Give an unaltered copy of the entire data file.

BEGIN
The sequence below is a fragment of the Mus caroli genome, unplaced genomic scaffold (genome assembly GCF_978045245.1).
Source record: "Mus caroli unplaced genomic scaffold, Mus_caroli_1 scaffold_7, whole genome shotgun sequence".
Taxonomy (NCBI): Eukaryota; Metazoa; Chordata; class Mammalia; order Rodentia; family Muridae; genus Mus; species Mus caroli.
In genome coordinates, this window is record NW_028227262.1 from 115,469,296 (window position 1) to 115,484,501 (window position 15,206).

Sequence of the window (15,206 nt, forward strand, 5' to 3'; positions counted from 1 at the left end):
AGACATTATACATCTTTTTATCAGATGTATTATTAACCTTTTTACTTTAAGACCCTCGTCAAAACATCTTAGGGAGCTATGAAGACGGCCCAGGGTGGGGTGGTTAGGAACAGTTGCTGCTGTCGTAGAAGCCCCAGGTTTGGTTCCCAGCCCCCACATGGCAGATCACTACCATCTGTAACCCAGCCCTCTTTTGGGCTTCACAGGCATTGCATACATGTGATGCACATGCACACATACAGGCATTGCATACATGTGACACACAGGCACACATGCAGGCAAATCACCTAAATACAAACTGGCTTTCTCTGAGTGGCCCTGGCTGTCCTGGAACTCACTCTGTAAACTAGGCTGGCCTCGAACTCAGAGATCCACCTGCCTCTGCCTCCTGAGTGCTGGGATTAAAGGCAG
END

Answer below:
The sequence below is a fragment of the Mus caroli genome, unplaced genomic scaffold (genome assembly GCF_978045245.1).
Source record: "Mus caroli unplaced genomic scaffold, Mus_caroli_1 scaffold_7, whole genome shotgun sequence".
Taxonomy (NCBI): Eukaryota; Metazoa; Chordata; class Mammalia; order Rodentia; family Muridae; genus Mus; species Mus caroli.
In genome coordinates, this window is record NW_028227262.1 from 115,469,296 (window position 1) to 115,484,501 (window position 15,206).

Sequence of the window (15,206 nt, forward strand, 5' to 3'; positions counted from 1 at the left end):
AGACATTATACATCTTTTTATCAGATGTATTATTAACCTTTTTACTTTAAGACCCTCGTCAAAACATCTTAGGGAGCTATGAAGACGGCCCAGGGTGGGGTGGTTAGGAACAGTTGCTGCTGTCGTAGAAGCCCCAGGTTTGGTTCCCAGCCCCCACATGGCAGATCACTACCATCTGTAACCCAGCCCTCTTTTGGGCTTCACAGGCATTGCATACATGTGATGCACATGCACACATACAGGCATTGCATACATGTGACACACAGGCACACATGCAGGCAAATCACCTAAATACAAACTGGCTTTCTCTGAGTGGCCCTGGCTGTCCTGGAACTCACTCTGTAAACTAGGCTGGCCTCGAACTCAGAGATCCACCTGCCTCTGCCTCCTGAGTGCTGGGATTAAAGGCAG